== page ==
Also concerning nutrition screening, some results should also be highlighted. The absence of significant differences between accredited and non-accredited hospitals regarding nutrition screening rate should not be expected or, at least, the nutrition screening rate should be of 100% in JCI accredited hospitals, despite statistical significance. The same is applicable to monitoring and reassessment, not performed in two of the eight accredited hospitals evaluated. Patients in acute care hospitals should be considered, a priori, at risk of malnutrition, and it is widely recognized that this risk increases throughout hospitalization. Thus, the universal nutrition screening, monitoring and reassessment should be the target, especially in hospitals which received accreditation. This seems feasible, given that the authors report results from previous research indicating that “100% of acute care hospitals were equipped with computerized nutritional screening systems for timely nutrition screening of inpatients to allow for quick nutrition evaluations”.

Besides what concerns our previous considerations regarding the increased risk of malnutrition during the hospitalization period, it is unclear why some results concerning inpatients vs. outpatients seem to be interpreted differently. As referred in the discussion, the focus on inpatient care is “considered important for JCI accreditation, rather than on outpatient nutrition counseling, which is more profitable”. However, and although a benefit-cost analysis is fundamental to the adequate functioning of any health care system, we do not agree that profit should have such a weight when considering the quality of health care services.

Nevertheless, this study clearly reveals that accredited acute care hospitals in South Korea present an overall better clinical nutrition service than those without JCI accreditation. Contrary to what we referred regarding the description of some results, the discussion focuses a very pertinent issue which may bias the results: “...since both JCI and KOIHA reaccredit hospitals every 3 years, some hospitals might perform medical services just to pass the accreditation evaluation process”. This possibility leads us to think that, besides the authors’ final suggestion that hospitals should, among other improvements, establish continuous follow-up programs until reaccreditation, the somehow scheduled evaluation prior to reaccreditation should be rethought.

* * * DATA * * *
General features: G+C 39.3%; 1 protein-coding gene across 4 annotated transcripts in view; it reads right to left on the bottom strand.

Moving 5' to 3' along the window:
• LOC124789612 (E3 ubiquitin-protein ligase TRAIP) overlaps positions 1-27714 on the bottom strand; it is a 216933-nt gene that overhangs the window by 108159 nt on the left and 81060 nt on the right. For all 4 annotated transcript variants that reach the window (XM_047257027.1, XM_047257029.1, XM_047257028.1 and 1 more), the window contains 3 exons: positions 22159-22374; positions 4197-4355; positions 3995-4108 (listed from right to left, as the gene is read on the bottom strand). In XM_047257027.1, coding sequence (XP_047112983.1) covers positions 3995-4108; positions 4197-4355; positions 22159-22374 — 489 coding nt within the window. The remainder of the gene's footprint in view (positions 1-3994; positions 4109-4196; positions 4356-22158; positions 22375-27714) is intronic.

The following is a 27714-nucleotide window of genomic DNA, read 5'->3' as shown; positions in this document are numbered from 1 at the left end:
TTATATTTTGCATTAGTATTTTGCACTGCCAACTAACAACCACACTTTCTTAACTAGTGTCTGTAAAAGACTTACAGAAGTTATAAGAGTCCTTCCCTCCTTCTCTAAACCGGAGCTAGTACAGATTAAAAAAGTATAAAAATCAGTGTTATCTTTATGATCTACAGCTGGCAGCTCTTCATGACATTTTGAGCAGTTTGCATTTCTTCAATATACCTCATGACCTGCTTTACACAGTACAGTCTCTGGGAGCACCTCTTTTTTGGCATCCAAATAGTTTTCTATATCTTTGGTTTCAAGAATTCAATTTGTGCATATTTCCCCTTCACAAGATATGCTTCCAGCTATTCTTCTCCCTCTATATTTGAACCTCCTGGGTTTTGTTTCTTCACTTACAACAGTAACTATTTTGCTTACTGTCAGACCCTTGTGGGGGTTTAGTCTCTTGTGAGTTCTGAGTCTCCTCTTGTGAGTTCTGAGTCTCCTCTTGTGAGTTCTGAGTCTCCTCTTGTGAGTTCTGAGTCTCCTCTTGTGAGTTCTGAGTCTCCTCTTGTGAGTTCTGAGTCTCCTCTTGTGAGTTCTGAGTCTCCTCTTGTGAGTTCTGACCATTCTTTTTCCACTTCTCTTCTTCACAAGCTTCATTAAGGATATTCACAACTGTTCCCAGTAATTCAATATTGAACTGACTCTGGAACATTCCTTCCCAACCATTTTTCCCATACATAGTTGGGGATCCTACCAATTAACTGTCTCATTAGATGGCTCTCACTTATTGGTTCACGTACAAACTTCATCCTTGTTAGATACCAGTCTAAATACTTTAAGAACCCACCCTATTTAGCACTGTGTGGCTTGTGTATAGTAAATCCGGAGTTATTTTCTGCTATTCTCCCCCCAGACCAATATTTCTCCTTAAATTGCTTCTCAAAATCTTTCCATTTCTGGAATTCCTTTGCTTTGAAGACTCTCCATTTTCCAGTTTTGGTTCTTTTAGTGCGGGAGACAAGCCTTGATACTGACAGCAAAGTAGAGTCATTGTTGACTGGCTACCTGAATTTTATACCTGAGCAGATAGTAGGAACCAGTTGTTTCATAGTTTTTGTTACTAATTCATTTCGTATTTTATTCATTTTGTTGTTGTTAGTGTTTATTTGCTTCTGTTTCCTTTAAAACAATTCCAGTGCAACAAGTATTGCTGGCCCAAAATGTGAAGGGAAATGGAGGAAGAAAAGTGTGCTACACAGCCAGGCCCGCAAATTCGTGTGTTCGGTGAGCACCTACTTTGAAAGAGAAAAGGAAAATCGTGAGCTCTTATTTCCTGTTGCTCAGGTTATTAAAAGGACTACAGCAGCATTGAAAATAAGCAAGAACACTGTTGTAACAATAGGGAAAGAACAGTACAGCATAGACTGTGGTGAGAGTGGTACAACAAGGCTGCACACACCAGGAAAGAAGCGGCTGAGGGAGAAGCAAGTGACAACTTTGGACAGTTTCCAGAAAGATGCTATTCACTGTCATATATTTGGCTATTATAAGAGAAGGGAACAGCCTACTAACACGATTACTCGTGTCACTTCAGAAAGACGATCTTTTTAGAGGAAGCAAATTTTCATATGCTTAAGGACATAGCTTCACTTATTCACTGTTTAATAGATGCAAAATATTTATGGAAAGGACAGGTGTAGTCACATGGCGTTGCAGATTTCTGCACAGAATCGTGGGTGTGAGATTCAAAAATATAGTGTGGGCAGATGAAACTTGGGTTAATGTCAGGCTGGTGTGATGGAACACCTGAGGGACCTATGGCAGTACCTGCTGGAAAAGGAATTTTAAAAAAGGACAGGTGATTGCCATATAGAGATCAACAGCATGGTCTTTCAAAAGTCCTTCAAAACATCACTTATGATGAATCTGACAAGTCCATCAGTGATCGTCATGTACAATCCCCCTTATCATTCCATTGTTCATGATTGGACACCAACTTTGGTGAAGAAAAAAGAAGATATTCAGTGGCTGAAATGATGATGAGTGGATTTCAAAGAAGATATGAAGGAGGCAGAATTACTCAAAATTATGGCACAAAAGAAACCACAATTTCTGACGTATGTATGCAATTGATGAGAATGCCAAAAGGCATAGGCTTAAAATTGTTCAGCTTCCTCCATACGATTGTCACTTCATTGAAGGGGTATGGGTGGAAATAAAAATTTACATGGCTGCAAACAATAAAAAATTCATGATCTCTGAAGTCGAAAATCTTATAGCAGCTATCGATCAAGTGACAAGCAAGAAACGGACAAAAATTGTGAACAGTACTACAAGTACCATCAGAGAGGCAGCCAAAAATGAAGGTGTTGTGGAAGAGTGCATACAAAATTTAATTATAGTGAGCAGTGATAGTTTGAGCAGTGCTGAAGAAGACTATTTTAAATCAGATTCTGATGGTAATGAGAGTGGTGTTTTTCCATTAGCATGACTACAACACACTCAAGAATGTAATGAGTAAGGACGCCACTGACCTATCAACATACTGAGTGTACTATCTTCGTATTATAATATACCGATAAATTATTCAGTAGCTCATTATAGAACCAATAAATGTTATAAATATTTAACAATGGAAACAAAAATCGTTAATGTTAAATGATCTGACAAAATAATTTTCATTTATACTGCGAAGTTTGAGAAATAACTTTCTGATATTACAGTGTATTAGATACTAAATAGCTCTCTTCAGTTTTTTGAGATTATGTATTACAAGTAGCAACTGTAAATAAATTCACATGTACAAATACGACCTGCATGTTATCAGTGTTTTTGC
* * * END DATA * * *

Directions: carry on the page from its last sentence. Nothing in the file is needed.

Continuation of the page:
The results concerning clinical dietitians’ job satisfaction level indicate the need for future improvements. Hospital accreditation may lead to higher rationalization of resources, and this would be expected to increase job satisfaction. However, as the authors discuss, some job satisfaction items presented lower scores in accredited hospitals, being a possible explanation the higher proportion of temporary clinical dietitians. The lower satisfaction regarding salary and job stability may limit long-term improvements in clinical practice.

To conclude, we consider that the article (1) provides relevant information on both the effects and procedures related to the accreditation of acute care hospitals in South Korea regarding clinical nutrition services. Further studies should focus on the features in which the accreditation didn’t show to make a great difference, in order to improve the overall clinical nutrition practice and to maximize the utility of accreditation.


Acknowledgements

None.


Footnote

Conflicts of Interest: The authors have no conflicts of interest to declare.


References

  1. Um MH, Lyu ES, Lee SM, et al. International hospital accreditation and clinical nutrition service in acute care hospitals in South Korea: results of a nationwide cross-sectional survey. Asia Pac J Clin Nutr 2018;27:158-66. [PubMed]
doi: 10.21037/jhmhp.2019.05.01
Cite this article as: Poínhos R, Correia F. Hospital accreditation and clinical nutrition service in South Korea: a comment on Um et al.’s paper. J Hosp Manag Health Policy 2019;3:11.